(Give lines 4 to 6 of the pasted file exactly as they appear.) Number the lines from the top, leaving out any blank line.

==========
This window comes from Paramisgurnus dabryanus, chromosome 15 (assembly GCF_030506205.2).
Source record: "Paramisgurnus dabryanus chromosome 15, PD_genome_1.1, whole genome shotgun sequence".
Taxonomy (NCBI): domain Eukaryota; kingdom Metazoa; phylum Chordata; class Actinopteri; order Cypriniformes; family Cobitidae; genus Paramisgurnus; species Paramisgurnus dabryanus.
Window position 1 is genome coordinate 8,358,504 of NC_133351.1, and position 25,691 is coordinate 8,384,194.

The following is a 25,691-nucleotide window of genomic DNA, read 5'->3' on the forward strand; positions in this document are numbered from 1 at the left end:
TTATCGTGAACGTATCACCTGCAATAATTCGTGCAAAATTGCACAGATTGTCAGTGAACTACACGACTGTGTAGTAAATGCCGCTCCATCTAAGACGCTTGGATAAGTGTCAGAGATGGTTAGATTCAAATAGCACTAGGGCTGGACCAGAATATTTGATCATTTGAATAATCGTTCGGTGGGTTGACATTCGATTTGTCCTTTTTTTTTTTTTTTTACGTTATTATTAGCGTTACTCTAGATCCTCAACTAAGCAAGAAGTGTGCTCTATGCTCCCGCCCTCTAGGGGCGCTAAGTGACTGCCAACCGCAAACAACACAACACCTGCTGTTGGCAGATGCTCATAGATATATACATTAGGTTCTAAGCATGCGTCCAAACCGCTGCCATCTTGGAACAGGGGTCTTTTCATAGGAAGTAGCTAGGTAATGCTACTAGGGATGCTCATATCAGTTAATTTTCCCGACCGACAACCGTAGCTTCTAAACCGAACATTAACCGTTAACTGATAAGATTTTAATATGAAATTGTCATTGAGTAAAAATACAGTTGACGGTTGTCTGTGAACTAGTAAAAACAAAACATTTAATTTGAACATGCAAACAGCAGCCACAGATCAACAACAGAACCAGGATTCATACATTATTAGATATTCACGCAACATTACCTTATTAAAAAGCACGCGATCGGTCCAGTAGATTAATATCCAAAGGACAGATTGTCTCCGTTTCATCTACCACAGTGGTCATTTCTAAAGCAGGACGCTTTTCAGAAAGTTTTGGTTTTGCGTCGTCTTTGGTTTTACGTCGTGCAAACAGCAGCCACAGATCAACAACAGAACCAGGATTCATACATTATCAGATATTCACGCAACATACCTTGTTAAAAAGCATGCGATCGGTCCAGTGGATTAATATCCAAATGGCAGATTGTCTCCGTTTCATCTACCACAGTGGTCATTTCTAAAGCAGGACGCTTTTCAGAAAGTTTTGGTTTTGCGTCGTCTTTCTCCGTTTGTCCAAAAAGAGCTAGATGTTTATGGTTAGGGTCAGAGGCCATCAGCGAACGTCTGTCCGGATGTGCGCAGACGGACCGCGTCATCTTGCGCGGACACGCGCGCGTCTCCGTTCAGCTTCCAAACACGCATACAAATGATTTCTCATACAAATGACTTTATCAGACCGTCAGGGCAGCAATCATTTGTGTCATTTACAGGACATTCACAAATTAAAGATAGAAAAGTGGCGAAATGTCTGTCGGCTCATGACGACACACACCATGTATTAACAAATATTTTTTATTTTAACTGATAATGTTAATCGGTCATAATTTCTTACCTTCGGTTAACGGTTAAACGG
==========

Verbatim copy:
Window position 1 is genome coordinate 8,358,504 of NC_133351.1, and position 25,691 is coordinate 8,384,194.

The following is a 25,691-nucleotide window of genomic DNA, read 5'->3' on the forward strand; positions in this document are numbered from 1 at the left end:
TTATCGTGAACGTATCACCTGCAATAATTCGTGCAAAATTGCACAGATTGTCAGTGAACTACACGACTGTGTAGTAAATGCCGCTCCATCTAAGACGCTTGGATAAGTGTCAGAGATGGTTAGATTCAAATAGCACTAGGGCTGGACCAGAATATTTGATCATTTGAATAATCGTTCGGTGGGTTGACATTCGATTTGTCCTTTTTTTTTTTTTTTTACGTTATTATTAGCGTTACTCTAGATCCTCAACTAAGCAAGAAGTGTGCTCTATGCTCCCGCCCTCTAGGGGCGCTAAGTGACTGCCAACCGCAAACAACACAACACCTGCTGTTGGCAGATGCTCATAGATATATACATTAGGTTCTAAGCATGCGTCCAAACCGCTGCCATCTTGGAACAGGGGTCTTTTCATAGGAAGTAGCTAGGTAATGCTACTAGGGATGCTCATATCAGTTAATTTTCCCGACCGACAACCGTAGCTTCTAAACCGAACATTAACCGTTAACTGATAAGATTTTAATATGAAATTGTCATTGAGTAAAAATACAGTTGACGGTTGTCTGTGAACTAGTAAAAACAAAACATTTAATTTGAACATGCAAACAGCAGCCACAGATCAACAACAGAACCAGGATTCATACATTATTAGATATTCACGCAACATTACCTTATTAAAAAGCACGCGATCGGTCCAGTAGATTAATATCCAAAGGACAGATTGTCTCCGTTTCATCTACCACAGTGGTCATTTCTAAAGCAGGACGCTTTTCAGAAAGTTTTGGTTTTGCGTCGTCTTTGGTTTTACGTCGTGCAAACAGCAGCCACAGATCAACAACAGAACCAGGATTCATACATTATCAGATATTCACGCAACATACCTTGTTAAAAAGCATGCGATCGGTCCAGTGGATTAATATCCAAATGGCAGATTGTCTCCGTTTCATCTACCACAGTGGTCATTTCTAAAGCAGGACGCTTTTCAGAAAGTTTTGGTTTTGCGTCGTCTTTCTCCGTTTGTCCAAAAAGAGCTAGATGTTTATGGTTAGGGTCAGAGGCCATCAGCGAACGTCTGTCCGGATGTGCGCAGACGGACCGCGTCATCTTGCGCGGACACGCGCGCGTCTCCGTTCAGCTTCCAAACACGCATACAAATGATTTCTCATACAAATGACTTTATCAGACCGTCAGGGCAGCAATCATTTGTGTCATTTACAGGACATTCACAAATTAAAGATAGAAAAGTGGCGAAATGTCTGTCGGCTCATGACGACACACACCATGTATTAACAAATATTTTTTATTTTAACTGATAATGTTAATCGGTCATAATTTCTTACCTTCGGTTAACGGTTAAACGG